What is the future of EV battery technology? That’s a question many automakers find themselves asking, and as Volkswagen finds itself vying for position of the world’s largest automaker, it’s an increasingly important question to answer. Bloomberg reports that Volkswagen will make a decision this July on whether or not to pursue solid-state batteries.
The lithium battery technology in question comes from U.S.-based QuantumScape, and VW executives were impressed enough to take a 5% stake in the company, with the option to buy more. Rather than rely on a liquid electrolyte solution like batteries used by GM and Tesla, QuantumScape’s solid-state batteries used a solid electrolyte material, which greatly reduces the chance of fire. Both the Chevy Volt and Tesla Model S were subject to federal investigations for fire, though that isn’t the only reason Volkswagen is considering solid-state batteries.
Last year Volkswagen executives said that the automaker sees “great potential” in the ability of solid-state batteries to deliver real-world driving ranges of 400 mile/700 km or more. VW already plans to have a 300 mile/500 km EV ready for production come 2017, but a 400 mile/700 km EV would offer literally five-times the driving range of the Volkswagen e-Golf (rated at 83 miles/130 km). You could pretty much write off range anxiety with that much travelling range, and there’s some serious science to back up these bold claims.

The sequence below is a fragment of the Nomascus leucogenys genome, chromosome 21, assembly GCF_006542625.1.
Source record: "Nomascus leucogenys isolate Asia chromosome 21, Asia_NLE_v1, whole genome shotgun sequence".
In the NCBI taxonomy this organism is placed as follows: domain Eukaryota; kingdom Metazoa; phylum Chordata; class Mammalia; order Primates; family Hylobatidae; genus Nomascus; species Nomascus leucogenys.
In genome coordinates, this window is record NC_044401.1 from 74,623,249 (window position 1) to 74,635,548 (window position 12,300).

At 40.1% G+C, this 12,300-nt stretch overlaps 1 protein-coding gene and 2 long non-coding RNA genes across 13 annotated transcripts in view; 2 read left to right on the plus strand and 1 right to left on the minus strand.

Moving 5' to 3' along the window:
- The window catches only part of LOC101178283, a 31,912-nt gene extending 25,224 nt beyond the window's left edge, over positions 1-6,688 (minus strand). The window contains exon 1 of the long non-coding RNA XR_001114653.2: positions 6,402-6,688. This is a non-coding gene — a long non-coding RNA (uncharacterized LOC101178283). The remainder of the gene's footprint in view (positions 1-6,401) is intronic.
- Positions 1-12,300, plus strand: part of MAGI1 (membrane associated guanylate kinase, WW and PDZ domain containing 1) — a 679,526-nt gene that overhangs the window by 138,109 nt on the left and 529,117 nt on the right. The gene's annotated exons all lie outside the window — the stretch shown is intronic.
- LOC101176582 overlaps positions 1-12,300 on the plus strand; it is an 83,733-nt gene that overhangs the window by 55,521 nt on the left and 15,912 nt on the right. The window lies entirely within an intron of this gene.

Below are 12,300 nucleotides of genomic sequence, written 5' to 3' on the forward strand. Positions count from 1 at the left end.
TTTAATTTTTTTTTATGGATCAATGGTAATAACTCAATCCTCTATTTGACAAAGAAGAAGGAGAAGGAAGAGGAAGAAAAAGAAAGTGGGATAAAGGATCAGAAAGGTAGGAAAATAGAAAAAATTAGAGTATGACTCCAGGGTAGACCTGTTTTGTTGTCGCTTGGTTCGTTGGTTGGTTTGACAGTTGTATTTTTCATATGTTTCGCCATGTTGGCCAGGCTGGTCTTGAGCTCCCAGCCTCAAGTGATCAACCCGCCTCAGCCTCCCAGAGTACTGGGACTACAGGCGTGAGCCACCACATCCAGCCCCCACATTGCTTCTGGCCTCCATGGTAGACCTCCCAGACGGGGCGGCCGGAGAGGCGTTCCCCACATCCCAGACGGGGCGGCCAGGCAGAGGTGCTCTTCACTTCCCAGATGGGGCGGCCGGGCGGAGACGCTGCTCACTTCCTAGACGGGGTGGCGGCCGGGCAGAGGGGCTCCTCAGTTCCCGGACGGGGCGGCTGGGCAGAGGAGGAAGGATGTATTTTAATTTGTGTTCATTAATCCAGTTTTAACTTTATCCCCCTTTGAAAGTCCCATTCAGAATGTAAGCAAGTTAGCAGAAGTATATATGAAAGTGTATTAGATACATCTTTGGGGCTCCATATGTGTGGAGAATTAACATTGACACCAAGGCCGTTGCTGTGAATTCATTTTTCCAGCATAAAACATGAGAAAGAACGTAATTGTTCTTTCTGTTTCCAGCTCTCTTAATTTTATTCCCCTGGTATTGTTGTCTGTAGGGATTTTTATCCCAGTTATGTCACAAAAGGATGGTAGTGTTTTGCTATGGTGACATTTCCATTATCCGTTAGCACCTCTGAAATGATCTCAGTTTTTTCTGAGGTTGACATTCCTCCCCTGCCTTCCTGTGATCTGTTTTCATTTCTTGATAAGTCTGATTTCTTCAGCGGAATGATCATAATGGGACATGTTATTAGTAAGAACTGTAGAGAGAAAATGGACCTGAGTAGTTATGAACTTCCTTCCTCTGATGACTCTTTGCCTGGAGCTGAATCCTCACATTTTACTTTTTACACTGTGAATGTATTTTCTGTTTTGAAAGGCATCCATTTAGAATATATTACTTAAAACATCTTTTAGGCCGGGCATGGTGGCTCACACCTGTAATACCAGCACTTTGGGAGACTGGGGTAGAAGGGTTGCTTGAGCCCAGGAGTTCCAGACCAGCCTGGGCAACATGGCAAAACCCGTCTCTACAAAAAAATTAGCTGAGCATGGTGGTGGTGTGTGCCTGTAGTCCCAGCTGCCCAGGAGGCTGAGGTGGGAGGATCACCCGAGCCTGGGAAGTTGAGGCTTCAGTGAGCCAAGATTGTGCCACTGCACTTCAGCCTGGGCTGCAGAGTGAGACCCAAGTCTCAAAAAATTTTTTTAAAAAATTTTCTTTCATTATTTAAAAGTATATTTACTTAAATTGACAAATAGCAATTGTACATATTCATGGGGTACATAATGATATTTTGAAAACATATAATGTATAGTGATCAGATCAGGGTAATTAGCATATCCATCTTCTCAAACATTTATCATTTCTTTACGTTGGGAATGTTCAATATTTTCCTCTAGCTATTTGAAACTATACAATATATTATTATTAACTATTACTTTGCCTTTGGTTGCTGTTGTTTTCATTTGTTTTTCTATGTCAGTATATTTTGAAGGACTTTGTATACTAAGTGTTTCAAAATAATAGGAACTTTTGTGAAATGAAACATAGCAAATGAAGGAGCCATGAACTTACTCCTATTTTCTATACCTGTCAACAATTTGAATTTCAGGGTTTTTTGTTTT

There are further implications for solid-state batteries across the industry though. Tesla in particular could find itself producing outdated batteries at the Gigafactory, an embarrassing position for an all-electric automaker. While I’m sure Tesla is monitoring all sorts of battery developments, Elon Musk’s well-laid plans could come crashing down if nobody wants to buy his brand of battery anymore. Other automakers like GM and Volkswagen still have conventional and hybrid vehicles to fall back on, but Elon is all-in with electric vehicles. Without the best battery in the business, Tesla would be hard-pressed to compete.
Are solid-state batteries ready for prime time though? That’s the decision Volkswagen will have to come to this summer. Even if they do go ahead with the technology though, it will probably be another five years before we see it in a production car.
Once that happens? Volkswagen may finally be able to realize its dreams of becoming the world’s largest automaker.